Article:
10.05 pm and just trying to cool down after the latest dose of global warming from the BBC. It was absolutely magnificent – wonderfully photographed, compelling, convincing, relentlessly frightening – and total codswallop. Every trick in the book was there, non-sequiturs, ratchet reporting (deaths of heat in Europe in 2003, but no mention of the unusually large number of deaths from cold in the same year throughout the northern hemisphere), lies (that carbon dioxide is a major greenhouse gas) and the old testament prophet in the form of a “climate scientist” from the Hadley Research Centre calling down fire and brimstone upon us unless we adopt Green ways and start riding bicycles (not horses, because they fart greenhouse gases). It was called “Global Dimming”, based on the thesis that pollution has been reducing the radiation reaching the surface of the Earth: a brilliant conceit, which at once explains away why global warming hasn’t actually happened yet despite the prophecies, while promising even worse to come unless we mend our evil ways. Any uninformed punter who accidentally strayed onto the channel must have been terrified out of his wits. No horror was left unturned, even the ghastly famine in Ethiopia, while England’s green and pleasant land was transformed into a desert before our very eyes. No wonder they are all turning to “reality” TV.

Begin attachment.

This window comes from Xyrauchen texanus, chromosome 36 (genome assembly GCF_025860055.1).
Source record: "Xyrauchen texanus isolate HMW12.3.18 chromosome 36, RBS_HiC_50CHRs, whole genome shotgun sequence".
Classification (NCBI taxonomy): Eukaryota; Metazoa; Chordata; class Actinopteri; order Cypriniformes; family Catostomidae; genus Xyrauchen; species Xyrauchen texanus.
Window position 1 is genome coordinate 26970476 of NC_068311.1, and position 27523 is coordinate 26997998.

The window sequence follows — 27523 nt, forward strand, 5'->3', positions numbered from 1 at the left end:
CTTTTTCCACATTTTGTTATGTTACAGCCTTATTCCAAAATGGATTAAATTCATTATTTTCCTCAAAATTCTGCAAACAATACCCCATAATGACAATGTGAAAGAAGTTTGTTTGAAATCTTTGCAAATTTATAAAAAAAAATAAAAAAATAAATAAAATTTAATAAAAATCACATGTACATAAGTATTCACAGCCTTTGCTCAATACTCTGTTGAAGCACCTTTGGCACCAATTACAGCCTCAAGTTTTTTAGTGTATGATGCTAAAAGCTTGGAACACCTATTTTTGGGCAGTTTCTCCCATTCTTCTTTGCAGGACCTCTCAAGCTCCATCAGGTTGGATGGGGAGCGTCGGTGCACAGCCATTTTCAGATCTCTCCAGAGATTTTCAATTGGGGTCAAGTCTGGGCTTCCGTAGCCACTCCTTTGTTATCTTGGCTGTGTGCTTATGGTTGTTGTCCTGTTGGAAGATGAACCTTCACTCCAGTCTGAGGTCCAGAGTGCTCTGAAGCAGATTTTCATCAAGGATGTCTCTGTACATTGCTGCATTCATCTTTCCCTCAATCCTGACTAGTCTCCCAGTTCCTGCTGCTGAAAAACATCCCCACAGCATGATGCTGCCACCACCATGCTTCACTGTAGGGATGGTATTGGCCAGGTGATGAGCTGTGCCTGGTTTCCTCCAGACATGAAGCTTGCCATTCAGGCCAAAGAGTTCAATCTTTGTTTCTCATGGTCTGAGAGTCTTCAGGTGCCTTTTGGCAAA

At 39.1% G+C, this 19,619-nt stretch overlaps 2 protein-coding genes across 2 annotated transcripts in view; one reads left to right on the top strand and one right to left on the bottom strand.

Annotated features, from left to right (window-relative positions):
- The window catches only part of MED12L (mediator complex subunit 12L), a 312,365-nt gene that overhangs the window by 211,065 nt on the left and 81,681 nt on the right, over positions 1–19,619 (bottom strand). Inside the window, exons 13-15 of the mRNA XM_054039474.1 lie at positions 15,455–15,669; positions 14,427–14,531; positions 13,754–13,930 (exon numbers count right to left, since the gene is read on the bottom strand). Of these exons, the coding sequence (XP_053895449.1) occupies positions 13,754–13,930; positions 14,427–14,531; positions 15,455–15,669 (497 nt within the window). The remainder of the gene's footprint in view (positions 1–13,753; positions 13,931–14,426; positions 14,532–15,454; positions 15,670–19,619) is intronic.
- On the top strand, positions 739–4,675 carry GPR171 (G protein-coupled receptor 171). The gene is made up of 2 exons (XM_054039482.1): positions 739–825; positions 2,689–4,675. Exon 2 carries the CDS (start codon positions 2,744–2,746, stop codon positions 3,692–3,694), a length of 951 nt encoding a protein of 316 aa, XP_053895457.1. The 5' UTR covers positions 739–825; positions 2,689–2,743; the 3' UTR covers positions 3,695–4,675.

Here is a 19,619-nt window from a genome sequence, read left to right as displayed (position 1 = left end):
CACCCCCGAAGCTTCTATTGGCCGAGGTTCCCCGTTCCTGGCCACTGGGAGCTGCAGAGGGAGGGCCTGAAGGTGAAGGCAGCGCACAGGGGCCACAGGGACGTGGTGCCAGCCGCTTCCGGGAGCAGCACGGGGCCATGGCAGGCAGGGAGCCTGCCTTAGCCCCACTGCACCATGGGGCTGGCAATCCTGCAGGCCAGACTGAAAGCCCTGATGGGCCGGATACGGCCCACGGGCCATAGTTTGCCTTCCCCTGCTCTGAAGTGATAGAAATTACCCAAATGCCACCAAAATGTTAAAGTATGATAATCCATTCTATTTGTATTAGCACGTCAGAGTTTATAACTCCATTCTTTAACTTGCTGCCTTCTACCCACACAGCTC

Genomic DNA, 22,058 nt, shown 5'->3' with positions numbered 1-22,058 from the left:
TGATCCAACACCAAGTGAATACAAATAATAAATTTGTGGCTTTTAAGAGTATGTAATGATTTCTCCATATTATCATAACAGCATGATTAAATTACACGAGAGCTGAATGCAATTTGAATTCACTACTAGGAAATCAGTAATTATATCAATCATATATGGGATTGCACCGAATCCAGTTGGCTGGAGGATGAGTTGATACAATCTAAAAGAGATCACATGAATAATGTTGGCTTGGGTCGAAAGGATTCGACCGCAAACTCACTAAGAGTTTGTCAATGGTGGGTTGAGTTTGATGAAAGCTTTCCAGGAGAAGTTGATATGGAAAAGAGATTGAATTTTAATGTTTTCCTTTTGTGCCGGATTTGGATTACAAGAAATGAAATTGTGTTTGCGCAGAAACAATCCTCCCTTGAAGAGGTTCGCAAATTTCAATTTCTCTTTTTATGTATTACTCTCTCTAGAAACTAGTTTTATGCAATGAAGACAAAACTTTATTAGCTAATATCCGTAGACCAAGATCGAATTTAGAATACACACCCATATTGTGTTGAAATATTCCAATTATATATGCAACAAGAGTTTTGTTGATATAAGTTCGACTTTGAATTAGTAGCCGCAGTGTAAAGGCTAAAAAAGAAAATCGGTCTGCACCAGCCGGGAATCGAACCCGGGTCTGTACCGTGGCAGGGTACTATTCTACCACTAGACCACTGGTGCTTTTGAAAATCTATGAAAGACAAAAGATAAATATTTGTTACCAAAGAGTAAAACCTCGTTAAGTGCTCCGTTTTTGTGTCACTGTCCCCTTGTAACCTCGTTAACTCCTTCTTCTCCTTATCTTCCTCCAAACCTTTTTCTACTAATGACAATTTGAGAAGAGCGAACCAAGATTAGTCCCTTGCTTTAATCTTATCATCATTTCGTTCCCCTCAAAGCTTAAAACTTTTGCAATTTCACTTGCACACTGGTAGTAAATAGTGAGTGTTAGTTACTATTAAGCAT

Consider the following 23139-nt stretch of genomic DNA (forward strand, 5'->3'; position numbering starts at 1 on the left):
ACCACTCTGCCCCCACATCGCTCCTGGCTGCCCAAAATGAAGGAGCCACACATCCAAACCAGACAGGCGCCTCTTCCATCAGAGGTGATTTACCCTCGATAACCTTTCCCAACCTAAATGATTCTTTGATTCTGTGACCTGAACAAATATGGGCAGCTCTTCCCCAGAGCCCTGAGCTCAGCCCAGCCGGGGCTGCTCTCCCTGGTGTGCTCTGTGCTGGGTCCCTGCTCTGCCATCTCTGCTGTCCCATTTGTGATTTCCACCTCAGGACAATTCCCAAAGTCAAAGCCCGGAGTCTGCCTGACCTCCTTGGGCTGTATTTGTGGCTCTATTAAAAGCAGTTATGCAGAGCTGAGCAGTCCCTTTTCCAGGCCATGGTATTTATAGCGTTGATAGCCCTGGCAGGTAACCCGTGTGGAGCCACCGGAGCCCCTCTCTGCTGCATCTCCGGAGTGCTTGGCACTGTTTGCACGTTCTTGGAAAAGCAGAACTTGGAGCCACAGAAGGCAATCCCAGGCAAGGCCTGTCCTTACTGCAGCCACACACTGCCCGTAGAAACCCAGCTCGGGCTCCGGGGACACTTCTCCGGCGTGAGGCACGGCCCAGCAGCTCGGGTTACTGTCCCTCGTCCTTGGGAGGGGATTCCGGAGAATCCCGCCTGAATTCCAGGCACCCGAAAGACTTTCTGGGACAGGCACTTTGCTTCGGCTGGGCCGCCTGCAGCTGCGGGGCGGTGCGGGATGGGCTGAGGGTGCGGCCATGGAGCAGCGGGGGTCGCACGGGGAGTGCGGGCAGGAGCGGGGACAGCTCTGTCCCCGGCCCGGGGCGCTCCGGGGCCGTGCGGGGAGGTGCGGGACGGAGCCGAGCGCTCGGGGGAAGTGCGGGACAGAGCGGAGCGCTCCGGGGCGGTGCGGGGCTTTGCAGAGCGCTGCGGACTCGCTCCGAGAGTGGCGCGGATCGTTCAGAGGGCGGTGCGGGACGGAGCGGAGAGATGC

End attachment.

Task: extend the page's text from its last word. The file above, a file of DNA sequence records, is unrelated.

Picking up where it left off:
There has never been such brilliant visual propaganda since Germany in the late 1930s. The final outcome? Estimates of global warming will have to be revised upwards.


The magic ingredient

After the recent Wheatstone Lecture, the 2004 Wheatstone Prize was awarded for an excellent paper on radar measurement of rain clouds. In discussion, the authors let slip that they had been solicited by climate modellers for feedback mechanisms. This called to mind several items of correspondence received at Number Watch touching on feedback, so it seemed a worthwhile subject for an FAQ.

Feedback is an immensely powerful concept, yet one fraught with danger. Like the Sorcerer's Apprentice, many people are dabbling with something whose implications they do not understand.


Liars, morons and other creatures

What’s in a name? That which we call a rose
By any other name would smell as sweet.
Romeo and Juliet